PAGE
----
August 10, 2022


Army advisor in Viet Nam carrying an M1 Carbine

If you are a regular reader here, you will no doubt recall that in a previous article I explained why I believe the M1 Carbine to be the best Urban Defensive Weapon one could have. In that article, I promised to explain how to obtain one of the 80-plus-year-old firearms. I will do so here.

A Bit of History of the M1 Carbine

In a still earlier article posted here about the M1 Carbine, I gave information on the history, development, and manufacture of the carbine, and I recommend you review that article for the details. That said, you might recall, that besides a few “bring-back” souvenirs brought home by WWII GIs, no complete carbines were originally released from government surplus. Initially, only parts and components were made available. Demand, however, was so great for the carbine that entrepreneurs gobbled up those parts and married them to cast or rewelded demilled receivers to assemble complete firearms.

G.I. Arsenal rebuild of a Inland M1 Carbine
Here we see a very nice Inland M1 Carbine that was purchased in the early 1970s and was typical for a G.I. Arsenal rebuild that was released around that time. The obvious proof of the mismatched parts used is that the stock on this M1 was made for an M2 which you can tell by the belly in the bottom forward of the trigger guard.

Some of those more available frankenguns were those by Plainfield and Universal. I had one of each and my advice is to steer clear. With the release of wartime surplus firearms, things began to change dramatically. Carbines started showing up in 1963 through the DCM and the NRA, which made acquiring one easy and at an affordable $24. Many more Carbines went to allies and enemies alike around the world.

After the war, and some 60 years ago, most of the GI Carbines were arsenal reconditioned, before they were released to the public or sent to other countries. Arsenal reconditioned does not mean made to look brand new. What it means is that all carbines that went through the process were brought up to the current standard with the latest parts — anything worn or broken was replaced or repaired. If it was a worn but serviceable part, such as the stock, it was left alone. I am not going to get into “as issued” collectible carbines here, this is about choosing a reliable, accurate shooter.

As the stores of domestically-released carbines started to dry up, those that went to other countries were reimported into the U.S. and offered for sale through the DCM, and later, the CMP. Some imported carbines had been serviced and rebuilt by the country that used them. Italy is a good example because Beretta rebuilt those carbines that were issued to Italy. Even so, many people are put off by another country’s proof and import marks stamped on them.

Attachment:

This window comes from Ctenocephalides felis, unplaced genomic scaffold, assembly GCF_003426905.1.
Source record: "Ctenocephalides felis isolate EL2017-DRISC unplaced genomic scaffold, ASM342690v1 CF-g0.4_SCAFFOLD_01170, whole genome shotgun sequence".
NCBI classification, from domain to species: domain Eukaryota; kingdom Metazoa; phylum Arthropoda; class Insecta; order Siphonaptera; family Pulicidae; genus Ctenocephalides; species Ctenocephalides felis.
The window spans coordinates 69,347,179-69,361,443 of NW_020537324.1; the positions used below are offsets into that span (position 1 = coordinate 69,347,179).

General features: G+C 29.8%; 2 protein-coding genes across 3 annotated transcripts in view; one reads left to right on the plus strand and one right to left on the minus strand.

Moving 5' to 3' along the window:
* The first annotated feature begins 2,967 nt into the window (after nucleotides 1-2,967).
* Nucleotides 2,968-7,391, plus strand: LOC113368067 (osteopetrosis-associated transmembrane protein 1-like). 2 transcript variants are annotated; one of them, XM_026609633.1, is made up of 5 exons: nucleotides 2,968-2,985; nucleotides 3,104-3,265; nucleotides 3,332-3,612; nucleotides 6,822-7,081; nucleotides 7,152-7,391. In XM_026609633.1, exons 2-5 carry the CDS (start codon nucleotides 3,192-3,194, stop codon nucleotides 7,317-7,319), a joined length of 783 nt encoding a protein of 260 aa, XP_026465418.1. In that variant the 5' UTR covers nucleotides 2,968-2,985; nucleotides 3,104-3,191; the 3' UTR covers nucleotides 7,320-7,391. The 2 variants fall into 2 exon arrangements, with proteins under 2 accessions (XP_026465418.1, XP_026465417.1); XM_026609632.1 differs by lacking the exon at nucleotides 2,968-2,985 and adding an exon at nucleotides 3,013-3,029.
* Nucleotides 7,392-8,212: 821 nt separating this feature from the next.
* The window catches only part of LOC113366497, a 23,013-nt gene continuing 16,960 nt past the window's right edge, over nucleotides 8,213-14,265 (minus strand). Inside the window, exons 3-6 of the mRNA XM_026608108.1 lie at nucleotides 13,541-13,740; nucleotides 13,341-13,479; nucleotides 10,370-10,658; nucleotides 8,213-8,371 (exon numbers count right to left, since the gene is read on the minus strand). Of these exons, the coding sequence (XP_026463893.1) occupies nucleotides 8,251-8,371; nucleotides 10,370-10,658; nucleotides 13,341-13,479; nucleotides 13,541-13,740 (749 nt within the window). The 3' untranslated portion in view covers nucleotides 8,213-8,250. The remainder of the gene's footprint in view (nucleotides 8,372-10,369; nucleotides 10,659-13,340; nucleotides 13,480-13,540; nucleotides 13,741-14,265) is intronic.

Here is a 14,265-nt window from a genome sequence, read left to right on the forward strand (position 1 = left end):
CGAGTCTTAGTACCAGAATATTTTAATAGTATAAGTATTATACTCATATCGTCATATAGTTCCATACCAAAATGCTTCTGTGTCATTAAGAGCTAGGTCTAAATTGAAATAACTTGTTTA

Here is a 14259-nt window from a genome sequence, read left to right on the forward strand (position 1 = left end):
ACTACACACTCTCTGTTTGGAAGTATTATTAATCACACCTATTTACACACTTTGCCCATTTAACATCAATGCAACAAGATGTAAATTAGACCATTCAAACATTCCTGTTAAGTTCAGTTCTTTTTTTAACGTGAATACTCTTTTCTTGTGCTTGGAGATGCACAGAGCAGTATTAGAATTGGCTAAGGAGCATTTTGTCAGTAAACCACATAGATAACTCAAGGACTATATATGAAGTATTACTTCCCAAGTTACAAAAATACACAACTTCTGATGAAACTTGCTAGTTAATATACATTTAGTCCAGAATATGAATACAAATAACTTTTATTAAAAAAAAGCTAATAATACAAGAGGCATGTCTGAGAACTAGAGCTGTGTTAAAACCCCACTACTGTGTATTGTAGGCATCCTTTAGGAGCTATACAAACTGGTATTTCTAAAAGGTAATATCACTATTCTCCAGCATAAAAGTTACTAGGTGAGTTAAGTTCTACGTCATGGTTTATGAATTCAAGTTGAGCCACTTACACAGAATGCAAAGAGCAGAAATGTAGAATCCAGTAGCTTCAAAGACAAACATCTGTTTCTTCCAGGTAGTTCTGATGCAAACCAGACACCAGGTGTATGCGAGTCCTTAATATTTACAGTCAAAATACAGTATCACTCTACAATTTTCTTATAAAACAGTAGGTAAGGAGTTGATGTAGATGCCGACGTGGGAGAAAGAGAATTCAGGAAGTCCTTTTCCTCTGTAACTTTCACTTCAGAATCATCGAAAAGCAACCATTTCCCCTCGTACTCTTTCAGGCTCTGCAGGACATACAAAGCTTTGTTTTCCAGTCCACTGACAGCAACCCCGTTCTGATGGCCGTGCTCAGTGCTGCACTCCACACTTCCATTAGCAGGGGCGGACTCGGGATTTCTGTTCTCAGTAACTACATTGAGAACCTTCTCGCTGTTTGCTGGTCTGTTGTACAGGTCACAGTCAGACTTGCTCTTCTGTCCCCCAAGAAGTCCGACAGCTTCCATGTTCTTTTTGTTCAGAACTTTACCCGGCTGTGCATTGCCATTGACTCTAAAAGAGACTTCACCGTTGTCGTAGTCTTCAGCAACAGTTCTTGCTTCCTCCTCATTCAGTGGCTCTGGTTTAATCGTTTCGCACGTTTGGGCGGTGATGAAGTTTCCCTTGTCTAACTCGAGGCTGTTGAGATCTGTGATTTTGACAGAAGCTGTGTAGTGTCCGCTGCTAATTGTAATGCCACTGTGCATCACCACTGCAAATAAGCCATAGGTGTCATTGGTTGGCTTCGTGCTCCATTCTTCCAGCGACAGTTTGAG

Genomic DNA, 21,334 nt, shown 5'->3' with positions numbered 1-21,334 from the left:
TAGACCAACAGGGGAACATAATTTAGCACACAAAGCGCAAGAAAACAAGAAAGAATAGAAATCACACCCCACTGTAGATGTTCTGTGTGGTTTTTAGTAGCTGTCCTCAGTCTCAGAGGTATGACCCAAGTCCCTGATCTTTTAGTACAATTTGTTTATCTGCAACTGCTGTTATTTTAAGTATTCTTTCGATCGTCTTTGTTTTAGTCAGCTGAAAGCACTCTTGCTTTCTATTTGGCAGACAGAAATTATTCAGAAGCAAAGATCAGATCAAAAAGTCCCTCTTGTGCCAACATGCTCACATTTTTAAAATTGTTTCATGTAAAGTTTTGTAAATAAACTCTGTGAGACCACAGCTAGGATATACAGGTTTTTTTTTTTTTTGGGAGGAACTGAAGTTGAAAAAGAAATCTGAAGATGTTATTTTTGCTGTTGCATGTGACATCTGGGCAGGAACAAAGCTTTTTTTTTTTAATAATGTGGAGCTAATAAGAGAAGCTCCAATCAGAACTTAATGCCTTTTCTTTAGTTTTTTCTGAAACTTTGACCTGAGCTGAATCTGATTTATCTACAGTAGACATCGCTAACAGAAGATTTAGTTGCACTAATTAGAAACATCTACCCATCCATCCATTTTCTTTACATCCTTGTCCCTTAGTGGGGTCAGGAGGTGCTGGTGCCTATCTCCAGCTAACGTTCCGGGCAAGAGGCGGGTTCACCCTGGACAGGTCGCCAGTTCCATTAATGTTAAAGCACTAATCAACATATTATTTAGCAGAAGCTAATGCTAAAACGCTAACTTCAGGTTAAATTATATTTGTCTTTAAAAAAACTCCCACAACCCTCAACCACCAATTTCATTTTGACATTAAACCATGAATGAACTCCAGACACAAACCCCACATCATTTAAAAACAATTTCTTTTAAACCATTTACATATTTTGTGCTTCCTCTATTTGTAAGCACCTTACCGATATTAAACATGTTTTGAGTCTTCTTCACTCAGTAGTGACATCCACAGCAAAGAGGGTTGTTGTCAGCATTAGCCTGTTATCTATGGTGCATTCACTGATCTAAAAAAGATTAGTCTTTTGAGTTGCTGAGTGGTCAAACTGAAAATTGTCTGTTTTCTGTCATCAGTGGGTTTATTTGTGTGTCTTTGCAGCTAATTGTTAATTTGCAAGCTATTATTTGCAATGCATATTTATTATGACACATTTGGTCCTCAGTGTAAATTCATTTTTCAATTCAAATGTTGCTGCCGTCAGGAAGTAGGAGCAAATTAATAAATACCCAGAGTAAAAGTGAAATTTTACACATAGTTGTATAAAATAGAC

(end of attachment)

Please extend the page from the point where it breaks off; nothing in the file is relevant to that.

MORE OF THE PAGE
Those guns can still make good shooters. Currently, even those sources are becoming scarce, and the price of GI-issued carbines has been climbing. Depending on what part of the country you reside in, prices can vary quite a bit. Recently, I have seen prices starting at about $1,000 for one in pretty sad shape and going up to several thousand dollars from there.

Remember, I am talking about GI-issue only. My personal recommendation for collectors would be to stay away from anything commercial, such as Auto-Ordnance, Fulton Armory, Chiappa, Universal, and Plainfield to name a few. Additionally, be aware that the Inland name has been purchased and the company is making commercial carbines under that name, so ensure you are looking at a GI Inland.

maker and date of manufacture shown on the barrel of a M1 Carbine rifle
The maker and date of manufacture are shown on the barrel.

What should you look for in an M1 Carbine?

Back in the day, you could attend a gun show and there would be collectors, who for the most part were pretty honest, and you could be assured a fair deal. Some of those old-timers are still around but not many. So, getting a carbine at a gun show can be problematic, unless you know what you are looking at and paying for.

Ultimately, it is up to you to educate yourself and know what to look for. If someone says to you that the one you are looking at has all matching numbers, he or she knows nothing about carbines. The only numbers on a GI Carbine are the serial number on the rear of the receiver with the maker’s name, and the manufacturer’s name and date on the barrel.